MINSK DENIES VISAS TO DEMOCRACY ACTIVISTS. Robert Bach from the Prague-based People in Need foundation and Adrianu Mararu from Romania, who planned to participate in a conference on democratic-election standards in Raubichy near Minsk on 5-6 December, have not been granted Belarusian visas, Belapan reported on 4 December, quoting a representative of the Vyasna human rights group. Mararu, who observed the presidential election in Belarus in 2001, applied for a visa weeks in advance, but the Belarusian Embassy in Bucharest dragged out a decision on his application and later said it was too late to grant such permission. Mararu also asked a travel agency to get him a Belarusian visa, but the agency was reportedly told at the embassy that he was on a list of persons barred from traveling to Belarus. Bach believes the Belarusian Embassy in Prague denied him a visa in retaliation for the Czech government's decision to deny a visa to President Lukashenka, who sought to attend the NATO Prague summit last month. ("RFE/RL Newsline," 5 December)

DISCHARGED AMBASSADOR TO JAPAN PROMISES 'MAJOR SENSATIONS.' Former Belarusian Ambassador to Japan Pyotr Krauchanka, whose reported reluctance to return home from Tokyo has made headlines among Belarusian and international news agencies, said in Tokyo on 3 December that he intends to reveal "three major sensations" regarding political life in Belarus after his homecoming later this month, ITAR-TASS reported. Krauchanka claimed he has been the target of "pressure and provocations" from embassy staff in recent months. He added that a typescript of a book he wrote and his diary have disappeared from a safe in his Tokyo office. The previous day, Krauchanka told ITAR-TASS that he does not rule out running for the post of Belarusian president. "This whole scandal has come in handy for Krauchanka to attract attention to himself," Reuters quoted Alyaksandr Fyaduta, head of the independent Social Technology think tank in Minsk, as saying on 3 December. "This also gives him a definite guarantee of safety when he returns to the motherland," Fyaduta added. ("RFE/RL Newsline," 4 December)

BOSNIAN SERB LEGISLATORS LEAVE PARLIAMENT. Deputies from the Republika Srpska walked out of the Bosnian parliament on 3 December to protest a new ruling by High Representative Paddy Ashdown, Deutsche Welle's Bosnian Service reported. The decree, which he implemented without legislative approval, effectively makes the Bosnian central government independent of control of the two entities. Under the decree, the prime minister's job will no longer rotate frequently among Serbian, Muslim, and Croatian ministers. Voting in the Council of Ministers will be by simple majority. A spokesman for Ashdown said the Bosnian Serb deputies are simply trying to buy time in the run-up to forming a new coalition government. ("RFE/RL Newsline," 4 December)

PRIME MINISTER CRITICIZES JUDICIARY. Prime Minister Simeon Saxecoburggotski harshly criticized the Bulgarian judicial system in an interview published in Milan's "Corriere della Sera" on 3 December. "We have big difficulties with our judicial system, because it is a combination of [elements inherited from] the old system [and] new laws introduced in 1990, when nobody had the experience how to make reforms," Saxecoburggotski said. "The judges cannot be sacked and they come from various periods and from differing political systems," he added. Supreme Court of Appeals President Ivan Grigorov responded that the only "non-lie" in Saxecoburggotski's statement was that there are indeed problems within the judiciary, according to "Monitor" of 9 December. Regarding Saxecoburggotski's allusion that many judges are from the communist era, Grigorov said most of the country's judges are about 30 years old, which makes it impossible for them to have been employed by the communist state. ("RFE/RL Newsline," 9 December)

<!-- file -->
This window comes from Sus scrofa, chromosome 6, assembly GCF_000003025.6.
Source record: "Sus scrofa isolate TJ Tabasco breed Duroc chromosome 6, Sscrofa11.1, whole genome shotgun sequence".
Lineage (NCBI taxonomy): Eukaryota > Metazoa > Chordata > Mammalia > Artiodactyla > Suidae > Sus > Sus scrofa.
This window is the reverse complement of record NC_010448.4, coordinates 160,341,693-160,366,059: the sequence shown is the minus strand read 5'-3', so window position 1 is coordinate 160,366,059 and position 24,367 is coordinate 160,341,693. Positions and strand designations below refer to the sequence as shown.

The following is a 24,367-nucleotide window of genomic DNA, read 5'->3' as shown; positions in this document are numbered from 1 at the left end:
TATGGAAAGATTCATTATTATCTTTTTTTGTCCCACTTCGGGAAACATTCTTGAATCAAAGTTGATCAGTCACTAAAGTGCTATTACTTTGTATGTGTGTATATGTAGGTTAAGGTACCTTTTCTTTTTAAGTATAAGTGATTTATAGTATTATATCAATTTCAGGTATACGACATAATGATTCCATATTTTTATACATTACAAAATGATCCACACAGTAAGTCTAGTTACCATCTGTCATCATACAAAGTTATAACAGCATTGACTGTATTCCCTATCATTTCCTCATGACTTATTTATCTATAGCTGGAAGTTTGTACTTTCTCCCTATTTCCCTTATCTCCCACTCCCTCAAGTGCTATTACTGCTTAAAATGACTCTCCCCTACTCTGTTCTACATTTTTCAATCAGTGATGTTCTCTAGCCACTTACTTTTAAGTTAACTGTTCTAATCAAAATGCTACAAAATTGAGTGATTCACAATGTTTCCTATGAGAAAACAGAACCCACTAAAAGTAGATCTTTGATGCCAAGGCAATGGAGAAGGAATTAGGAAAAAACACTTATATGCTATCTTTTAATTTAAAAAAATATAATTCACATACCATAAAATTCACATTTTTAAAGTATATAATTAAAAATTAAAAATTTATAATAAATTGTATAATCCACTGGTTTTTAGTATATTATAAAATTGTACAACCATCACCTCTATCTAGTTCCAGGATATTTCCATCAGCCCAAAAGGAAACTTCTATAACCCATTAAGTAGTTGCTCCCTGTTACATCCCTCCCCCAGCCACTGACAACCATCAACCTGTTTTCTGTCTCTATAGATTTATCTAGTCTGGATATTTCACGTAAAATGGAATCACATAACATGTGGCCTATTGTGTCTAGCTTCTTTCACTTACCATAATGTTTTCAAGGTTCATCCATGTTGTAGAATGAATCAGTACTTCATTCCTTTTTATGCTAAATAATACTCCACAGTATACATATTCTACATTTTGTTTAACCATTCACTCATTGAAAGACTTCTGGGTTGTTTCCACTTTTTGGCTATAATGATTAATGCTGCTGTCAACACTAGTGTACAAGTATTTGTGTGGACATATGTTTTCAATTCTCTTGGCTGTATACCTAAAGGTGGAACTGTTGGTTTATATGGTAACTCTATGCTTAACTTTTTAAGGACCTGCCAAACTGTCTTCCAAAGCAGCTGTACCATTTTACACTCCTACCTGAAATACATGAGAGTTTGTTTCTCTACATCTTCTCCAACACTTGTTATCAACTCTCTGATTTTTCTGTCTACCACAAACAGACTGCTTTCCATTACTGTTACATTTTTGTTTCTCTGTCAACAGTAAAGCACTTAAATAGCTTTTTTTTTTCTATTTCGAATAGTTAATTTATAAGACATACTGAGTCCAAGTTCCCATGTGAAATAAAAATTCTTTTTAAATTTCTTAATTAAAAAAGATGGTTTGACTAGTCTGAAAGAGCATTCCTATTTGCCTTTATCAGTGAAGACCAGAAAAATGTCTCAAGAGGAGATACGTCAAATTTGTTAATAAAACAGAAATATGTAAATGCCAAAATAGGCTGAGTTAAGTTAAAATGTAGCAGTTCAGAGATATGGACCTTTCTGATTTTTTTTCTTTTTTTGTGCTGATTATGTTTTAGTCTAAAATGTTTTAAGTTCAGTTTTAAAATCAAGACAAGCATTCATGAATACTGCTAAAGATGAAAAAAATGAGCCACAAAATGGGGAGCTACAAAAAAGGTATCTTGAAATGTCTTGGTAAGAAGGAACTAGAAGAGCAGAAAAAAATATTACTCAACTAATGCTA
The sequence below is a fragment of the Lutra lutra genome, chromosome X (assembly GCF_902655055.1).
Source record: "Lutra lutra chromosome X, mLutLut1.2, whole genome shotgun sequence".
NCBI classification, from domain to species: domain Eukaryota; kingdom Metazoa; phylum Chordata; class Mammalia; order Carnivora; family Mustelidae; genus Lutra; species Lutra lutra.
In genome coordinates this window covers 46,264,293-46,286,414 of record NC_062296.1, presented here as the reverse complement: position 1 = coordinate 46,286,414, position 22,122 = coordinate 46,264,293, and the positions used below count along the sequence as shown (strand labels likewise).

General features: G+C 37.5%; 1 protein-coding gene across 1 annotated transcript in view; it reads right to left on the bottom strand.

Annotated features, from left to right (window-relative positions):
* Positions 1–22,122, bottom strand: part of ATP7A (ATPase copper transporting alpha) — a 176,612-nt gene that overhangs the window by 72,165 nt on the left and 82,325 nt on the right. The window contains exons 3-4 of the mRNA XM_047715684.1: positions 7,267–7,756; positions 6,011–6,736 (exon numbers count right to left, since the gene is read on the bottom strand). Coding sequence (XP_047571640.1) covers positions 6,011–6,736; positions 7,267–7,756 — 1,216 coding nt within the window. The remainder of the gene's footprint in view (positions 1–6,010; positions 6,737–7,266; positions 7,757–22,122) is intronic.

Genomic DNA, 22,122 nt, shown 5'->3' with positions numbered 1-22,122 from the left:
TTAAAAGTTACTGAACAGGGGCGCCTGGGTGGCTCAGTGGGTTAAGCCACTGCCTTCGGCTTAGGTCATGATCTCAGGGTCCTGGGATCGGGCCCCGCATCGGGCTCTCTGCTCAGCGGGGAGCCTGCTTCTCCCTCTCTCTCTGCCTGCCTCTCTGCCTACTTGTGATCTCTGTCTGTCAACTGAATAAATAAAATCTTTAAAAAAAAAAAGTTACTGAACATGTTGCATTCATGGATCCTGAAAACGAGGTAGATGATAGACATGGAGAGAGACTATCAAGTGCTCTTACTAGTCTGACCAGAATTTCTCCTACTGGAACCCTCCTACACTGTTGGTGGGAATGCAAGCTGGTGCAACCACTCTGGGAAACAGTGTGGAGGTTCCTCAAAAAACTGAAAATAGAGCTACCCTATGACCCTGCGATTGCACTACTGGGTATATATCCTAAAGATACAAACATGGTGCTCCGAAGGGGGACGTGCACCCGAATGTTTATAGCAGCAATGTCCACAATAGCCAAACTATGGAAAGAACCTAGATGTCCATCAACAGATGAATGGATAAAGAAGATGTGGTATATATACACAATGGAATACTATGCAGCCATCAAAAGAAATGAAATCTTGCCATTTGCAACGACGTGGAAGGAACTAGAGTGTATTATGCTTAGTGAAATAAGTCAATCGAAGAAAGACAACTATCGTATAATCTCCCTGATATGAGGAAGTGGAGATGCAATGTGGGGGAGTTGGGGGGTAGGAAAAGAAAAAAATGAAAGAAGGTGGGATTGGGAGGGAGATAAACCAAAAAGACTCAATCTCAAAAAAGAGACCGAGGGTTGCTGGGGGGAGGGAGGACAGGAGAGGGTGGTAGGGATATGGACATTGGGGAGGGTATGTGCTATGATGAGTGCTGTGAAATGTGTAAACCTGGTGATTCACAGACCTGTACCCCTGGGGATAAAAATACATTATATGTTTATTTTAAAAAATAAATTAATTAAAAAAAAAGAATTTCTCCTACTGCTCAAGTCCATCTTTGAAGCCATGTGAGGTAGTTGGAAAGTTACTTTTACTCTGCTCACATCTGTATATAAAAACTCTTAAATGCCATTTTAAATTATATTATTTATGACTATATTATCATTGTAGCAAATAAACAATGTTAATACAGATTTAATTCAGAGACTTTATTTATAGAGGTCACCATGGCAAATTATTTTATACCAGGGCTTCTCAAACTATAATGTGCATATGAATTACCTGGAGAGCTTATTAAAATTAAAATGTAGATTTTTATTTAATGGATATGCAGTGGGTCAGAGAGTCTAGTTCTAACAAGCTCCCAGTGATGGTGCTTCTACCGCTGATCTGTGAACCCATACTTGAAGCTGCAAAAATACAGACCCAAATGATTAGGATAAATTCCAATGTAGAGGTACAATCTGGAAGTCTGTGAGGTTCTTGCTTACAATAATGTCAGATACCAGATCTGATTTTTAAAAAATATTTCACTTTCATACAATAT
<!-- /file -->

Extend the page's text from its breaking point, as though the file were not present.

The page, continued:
OPINION POLL SHOWS PUBLIC UNINFORMED ABOUT KOZLODUY. Institute for Analysis and Marketing Director Yulii Pavlov wrote in an article for on 3 December that most Bulgarians are not aware of the facts regarding the expected shutdown of part of the Kozloduy nuclear-power plant. According to an opinion poll conducted by the institute, the majority of Bulgarians are not aware that only the oldest blocks of the nuclear-power plant are slated for closure, or that those blocks account for only about 10 percent of the country's electricity production. The vast majority has no idea that the profits from the plant are slight compared to the financial support the country stands to receive from the EU during the accession process, according to Pavlov. As a result, Pavlov concluded, it is easy for politicians to manipulate public opinion on the importance of the power plant and to fuel sentiments against the EU, which is demanding that the older blocks be decommissioned. ("RFE/RL Newsline," 4 December)

THOUSANDS OF FARMERS PROTEST EU POSITION. An estimated 10,000 angry farmers turned up in the Czech capital on 4 December to march on the Agriculture Ministry and block downtown streets in an effort to be heard ahead of next week's EU summit in Copenhagen, dpa reported. Agrarian groups organized the demonstration to protest reduced subsidies being offered by Brussels in accession talks with the Czech Republic and nine other EU aspirants. Participants pelted the ministry building with eggs, beets, potatoes, and tomatoes, the news agency reported, in addition to setting small fires and blocking the entrance with a pile of manure. Social Democratic Agriculture Minister Jaroslav Palas invited three protest leaders in for brief talks after deciding not to address all the demonstrators, according to his spokesman, Hugo Roldan. "It was dangerous to go out there," the spokesman said, adding that the minister called the protest "a legitimate step" but chided those who damaged property. Roldan blamed the situation on "inaccurate information" coming from agricultural interest groups, dpa reported. ("RFE/RL Newsline," 4 December)